Tuesday, October 26, 2010

Did neural reuse play a role in language evolution?

There's an interesting article in the new of the Behavioral and Brain Sciences along with a number of equally interesting commentaries:

An emerging class of theories concerning the functional structure of the brain takes the reuse of neural circuitry for various cognitive purposes to be a central organizational principle. According to these theories, it is quite common for neural circuits established for one purpose to be exapted (exploited, recycled, redeployed) during evolution or normal development, and be put to different uses, often without losing their original functions. Neural reuse theories thus differ from the usual understanding of the role of neural plasticity (which is, after all, a kind of reuse) in brain organization along the following lines: According to neural reuse, circuits can continue to acquire new uses after an initial or original function is established; the acquisition of new uses need not involve unusual circumstances such as injury or loss of established function; and the acquisition of a new use need not involve (much) local change to circuit structure (e.g., it might involve only the establishment of functional connections to new neural partners). Thus, neural reuse theories offer a distinct perspective on several topics of general interest, such as: the evolution and development of the brain, including (for instance) the evolutionary-developmental pathway supporting primate tool use and human language [-my emphasis, M.P.]; the degree of modularity in brain organization; the degree of localization of cognitive function; and the cortical parcellation problem and the prospects (and proper methods to employ) for function to structure mapping. The idea also has some practical implications in the areas of rehabilitative medicine and machine interface design.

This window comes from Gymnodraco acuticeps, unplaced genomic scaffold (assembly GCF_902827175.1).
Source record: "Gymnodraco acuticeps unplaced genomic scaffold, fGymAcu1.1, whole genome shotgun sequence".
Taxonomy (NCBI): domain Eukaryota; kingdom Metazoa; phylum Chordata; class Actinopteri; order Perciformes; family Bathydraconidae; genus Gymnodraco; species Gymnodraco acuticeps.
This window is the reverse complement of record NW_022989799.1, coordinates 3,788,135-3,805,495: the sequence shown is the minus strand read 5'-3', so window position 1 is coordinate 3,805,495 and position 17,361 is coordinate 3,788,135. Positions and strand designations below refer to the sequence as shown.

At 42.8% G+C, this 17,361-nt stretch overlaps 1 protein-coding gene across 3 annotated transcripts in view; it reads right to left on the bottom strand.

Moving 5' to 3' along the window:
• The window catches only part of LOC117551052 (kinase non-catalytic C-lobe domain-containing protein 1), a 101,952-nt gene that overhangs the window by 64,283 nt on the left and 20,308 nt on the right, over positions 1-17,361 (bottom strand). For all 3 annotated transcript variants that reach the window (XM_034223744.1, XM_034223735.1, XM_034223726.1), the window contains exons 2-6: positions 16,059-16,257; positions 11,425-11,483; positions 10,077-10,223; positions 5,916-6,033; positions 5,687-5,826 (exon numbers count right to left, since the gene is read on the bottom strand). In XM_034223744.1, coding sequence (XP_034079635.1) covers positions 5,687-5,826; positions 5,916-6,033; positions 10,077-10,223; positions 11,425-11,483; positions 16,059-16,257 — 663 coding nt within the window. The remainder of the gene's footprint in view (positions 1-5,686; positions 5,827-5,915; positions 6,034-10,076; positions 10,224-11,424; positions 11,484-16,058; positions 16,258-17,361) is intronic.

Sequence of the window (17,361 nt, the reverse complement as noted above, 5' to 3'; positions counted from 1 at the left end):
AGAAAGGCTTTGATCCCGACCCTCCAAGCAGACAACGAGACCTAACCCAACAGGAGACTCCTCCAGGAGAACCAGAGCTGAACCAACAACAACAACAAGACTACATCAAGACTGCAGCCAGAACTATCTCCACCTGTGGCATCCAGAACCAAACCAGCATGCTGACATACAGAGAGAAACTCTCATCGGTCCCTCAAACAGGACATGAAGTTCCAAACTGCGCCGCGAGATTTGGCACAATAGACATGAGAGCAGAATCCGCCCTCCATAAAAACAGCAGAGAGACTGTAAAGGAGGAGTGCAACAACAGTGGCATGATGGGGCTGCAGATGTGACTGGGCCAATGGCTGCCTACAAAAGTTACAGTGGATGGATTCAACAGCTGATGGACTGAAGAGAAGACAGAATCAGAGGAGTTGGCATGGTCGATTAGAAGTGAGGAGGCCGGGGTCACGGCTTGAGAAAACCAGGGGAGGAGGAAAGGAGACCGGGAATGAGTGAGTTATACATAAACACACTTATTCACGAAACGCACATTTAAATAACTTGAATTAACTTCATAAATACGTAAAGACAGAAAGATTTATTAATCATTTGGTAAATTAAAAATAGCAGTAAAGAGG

I think stressing the importance of things like neural reuse and recruitment also fits in nicely with a recent post over at Replicated Typo about the role of "Domain-General Regions and Domain-Specific Networks" in the evolution of language, where Wintz proposes a rough outline of a possible evolutionary scenario for the emergence of language:
  1. Relaxed selection allowed developmental processes to open up new levels of functional complexity;
  2. This functional complexity was achieved through allowing additional neural systems to influence a specific type of behaviour;
  3. With these new possibilities now unmasked, natural selection then operated on maintaining this functional complexity by preparing individuals for linguistic input;
  4. One suggestion for how this might be achieved is through selection for neural circuitry that aids in creating the networks that subserve language processing;
  5. So instead of having domain-specific modules, humans have domain-general modules that are networked in a domain-specific manner.
  6. Rapidly acquired, and seemingly ubiquitous, features across languages are therefore more likely to have been the product of cultural evolutionary processes that enable a language to adapt to various constraints, including: domain-general mechanisms, the transmission vector, demography, the environment etc.

Saturday, October 23, 2010

New Issue of Trends in Cognitive Sciences: relational knowledge and killjoy explanations in comparative psychology

The lates issue of Trends in Cognitive Sciences has just been published. Two of the articles look escpecially interesting:

From the process of organic evolution to the analysis of insect societies as self-organizing systems, biology is full of awe-inspiring examples of complexity arising from simplicity. Yet in the contemporary study of animal cognition, demonstrations that complex human-like behavior arises from simple mechanisms rather than from ‘higher’ processes, such as insight or theory of mind, are often seen as uninteresting and ‘killjoy’, almost a denial of mental continuity between other species and humans. At the same time, however, research elsewhere in psychology increasingly reveals an unexpected role in human behavior for simple, unconscious and sometimes irrational processes shared by other animals. Greater appreciation of such mechanisms in nonhuman species would contribute to a deeper, more truly comparative psychology.